An outcome can be said to look like a glass half full or half empty. So are you an optimist or a pessimist?
In one of Mexico City's leading newspapers, El Universal, sociologist and economist Jorge Zepeda Patterson says a pessimist is really an optimist, but one who is well informed.
Take Charles Hurst's opinion in the Duluth (Minnesota) News Tribune railing against NAFTA, the North American Free Trade Agreement between the U.S., Canada and Mexico. Hurst, who offered a reader's view in the newspaper, interjects that if not for it and other trade agreements the jobless situation would be fixed and manufacturing jobs would all return home like a flock of sheep.
"These laws don't work and should be repealed," he wrote.
This popular, quick fix reaction is seriously mistaken. It is part of an isolationist "half-empty" perspective but a good one to review on New Year's, NAFTA's 17th anniversary.
I think Hurst really meant to say something like, "Our economy must be transformed into one of more and higher-standard products than we produce. For it, innovation requires a better trained and educated populace. An economy like that provides better income and job stability."
Otherwise, who wants a lifetime of work in a factory making cheap paper flags for every country in the world or logo headgear at below minimum wage? Who wants hand-me-down jobs?
But one error on our part is how our public-education investments (the highest in the world) have not gotten us what we paid for and rank us far behind other industrialized nations. I really don't think Hurst meant to say the people of the United States don't know how to compete anymore, or that the only solution is to roll back time and pretend the rest of the world isn't advancing ahead of us.
The problem is not NAFTA but a non-production strategy we have pursued. Blaming others with jealousy and greed is called "relative deprivation," and we don't want a lifetime as shallow little people trapped in a half-empty glass.
There's also another blame-game sinkhole to avoid in hard times. It's about failing to learn from history and facts. Nearly 78 years ago, when Europe faced a devastating economic decline, average people tolerated the goose-stepping thugs, who said basically the way to become better off was through scapegoats and continuing the 500-year-old pattern of invading, warring and brutalizing neighbor countries.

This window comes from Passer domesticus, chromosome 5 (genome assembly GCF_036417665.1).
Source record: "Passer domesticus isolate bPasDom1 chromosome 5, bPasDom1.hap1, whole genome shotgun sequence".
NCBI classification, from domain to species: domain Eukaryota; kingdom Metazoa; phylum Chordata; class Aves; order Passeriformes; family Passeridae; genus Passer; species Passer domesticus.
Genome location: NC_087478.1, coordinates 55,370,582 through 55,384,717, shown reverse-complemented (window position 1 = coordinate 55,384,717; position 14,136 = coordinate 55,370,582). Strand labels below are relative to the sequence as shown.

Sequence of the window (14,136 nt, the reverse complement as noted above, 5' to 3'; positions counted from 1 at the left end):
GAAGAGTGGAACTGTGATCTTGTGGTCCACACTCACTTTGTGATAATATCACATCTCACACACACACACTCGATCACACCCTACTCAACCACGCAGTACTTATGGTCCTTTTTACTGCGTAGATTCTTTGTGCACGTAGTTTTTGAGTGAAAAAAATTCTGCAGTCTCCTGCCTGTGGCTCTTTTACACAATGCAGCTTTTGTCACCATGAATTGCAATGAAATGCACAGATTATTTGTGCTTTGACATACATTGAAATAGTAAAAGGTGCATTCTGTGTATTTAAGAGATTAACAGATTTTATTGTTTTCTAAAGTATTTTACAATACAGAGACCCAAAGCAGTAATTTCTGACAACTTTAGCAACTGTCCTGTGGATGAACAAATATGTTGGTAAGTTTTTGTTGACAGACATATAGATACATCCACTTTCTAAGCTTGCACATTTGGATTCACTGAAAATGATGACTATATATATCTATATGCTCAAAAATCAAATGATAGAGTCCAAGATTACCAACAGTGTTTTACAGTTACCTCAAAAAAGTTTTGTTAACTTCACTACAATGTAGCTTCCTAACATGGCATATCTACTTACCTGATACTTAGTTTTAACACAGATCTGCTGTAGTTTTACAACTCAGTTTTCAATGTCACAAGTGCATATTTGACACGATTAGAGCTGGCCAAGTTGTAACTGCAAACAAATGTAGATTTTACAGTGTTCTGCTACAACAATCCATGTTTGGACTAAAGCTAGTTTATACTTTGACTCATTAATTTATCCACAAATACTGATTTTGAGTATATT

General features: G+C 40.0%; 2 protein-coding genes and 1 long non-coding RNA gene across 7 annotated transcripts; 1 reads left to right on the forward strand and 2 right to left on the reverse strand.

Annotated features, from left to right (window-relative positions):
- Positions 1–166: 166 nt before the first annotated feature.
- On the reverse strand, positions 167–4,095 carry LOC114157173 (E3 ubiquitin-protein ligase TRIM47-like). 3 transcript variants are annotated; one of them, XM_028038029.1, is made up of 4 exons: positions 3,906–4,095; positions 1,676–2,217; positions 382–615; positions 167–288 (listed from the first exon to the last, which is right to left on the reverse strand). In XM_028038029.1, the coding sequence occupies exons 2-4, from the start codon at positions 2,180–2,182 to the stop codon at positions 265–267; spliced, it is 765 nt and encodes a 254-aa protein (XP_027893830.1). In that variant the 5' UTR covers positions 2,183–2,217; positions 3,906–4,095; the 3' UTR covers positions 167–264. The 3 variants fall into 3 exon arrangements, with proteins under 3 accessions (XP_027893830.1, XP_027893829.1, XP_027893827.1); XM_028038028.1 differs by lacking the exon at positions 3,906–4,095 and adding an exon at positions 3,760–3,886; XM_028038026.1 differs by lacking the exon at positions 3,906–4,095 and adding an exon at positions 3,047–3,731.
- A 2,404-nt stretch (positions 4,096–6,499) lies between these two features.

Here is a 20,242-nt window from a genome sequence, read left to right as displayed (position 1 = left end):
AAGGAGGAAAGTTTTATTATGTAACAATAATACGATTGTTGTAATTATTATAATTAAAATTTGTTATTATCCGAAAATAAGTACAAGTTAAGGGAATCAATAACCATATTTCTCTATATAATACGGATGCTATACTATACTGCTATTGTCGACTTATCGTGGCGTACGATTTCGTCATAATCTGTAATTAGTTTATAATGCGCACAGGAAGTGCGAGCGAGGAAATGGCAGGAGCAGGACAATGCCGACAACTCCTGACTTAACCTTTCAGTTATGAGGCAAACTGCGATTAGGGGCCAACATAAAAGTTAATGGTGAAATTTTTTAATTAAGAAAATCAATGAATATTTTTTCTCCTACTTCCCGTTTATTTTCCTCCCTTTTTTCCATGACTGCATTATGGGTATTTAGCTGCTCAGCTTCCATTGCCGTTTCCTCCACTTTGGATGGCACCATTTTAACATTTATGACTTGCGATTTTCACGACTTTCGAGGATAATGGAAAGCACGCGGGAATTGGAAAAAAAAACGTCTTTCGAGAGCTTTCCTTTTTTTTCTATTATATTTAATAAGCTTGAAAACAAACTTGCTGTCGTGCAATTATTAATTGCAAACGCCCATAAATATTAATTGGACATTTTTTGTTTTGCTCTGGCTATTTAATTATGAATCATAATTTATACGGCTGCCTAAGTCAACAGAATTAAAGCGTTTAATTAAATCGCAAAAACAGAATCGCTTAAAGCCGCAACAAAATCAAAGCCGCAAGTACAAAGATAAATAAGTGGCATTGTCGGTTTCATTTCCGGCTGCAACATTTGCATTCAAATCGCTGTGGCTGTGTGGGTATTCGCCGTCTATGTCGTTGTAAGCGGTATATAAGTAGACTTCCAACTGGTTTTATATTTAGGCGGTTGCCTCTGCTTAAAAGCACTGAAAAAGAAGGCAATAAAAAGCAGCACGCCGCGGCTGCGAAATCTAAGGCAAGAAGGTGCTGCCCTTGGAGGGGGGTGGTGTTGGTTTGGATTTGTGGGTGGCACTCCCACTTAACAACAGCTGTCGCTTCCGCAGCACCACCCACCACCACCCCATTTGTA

After World War II, and until the 1950s, Western nations sought answers, then formed an economic community, and now have the 27-member European Union with a currency stronger than the dollar.
Europe today faces similar economic challenges equal to or greater than those of the United States. But they don't seek to undo European free trade, nor to go back to shock-and-awe war among themselves.
Why not? Because better integrated, harmonized nations, allowing free movement of people and goods is the handmaiden of economic stability.
Similar economic structures can be seen in the making in South America (Mercosur), while a major trade agreement is being negotiated between Mexico and Brazil, and Asian nations are advancing similar plans. None of them seeks a go-it-alone, leave-me-alone isolationist path like the one that U.S. rhetoric slingers like so much. Canada and Mexico are not part of our problem but part of the U.S. solution.
JP Morgan, the financial giant, expects Mexico's economy to increase 4.7 percent this year. This is good news because Mexico not only sells and co-manufactures with us but it is our third largest trade partner. Canada is first. The U.S. recovery -- hard as it may seem to many in the United States -- is being helped by Mexico.
As we come out of our national recession, the crucial question is whether the lingering malaise results from spent ideas by dream-killers who whack optimism. They make other people's successes sound like they come at our expense.
It's okay to be pessimistic but not to be a misinformed or ignorant pessimist.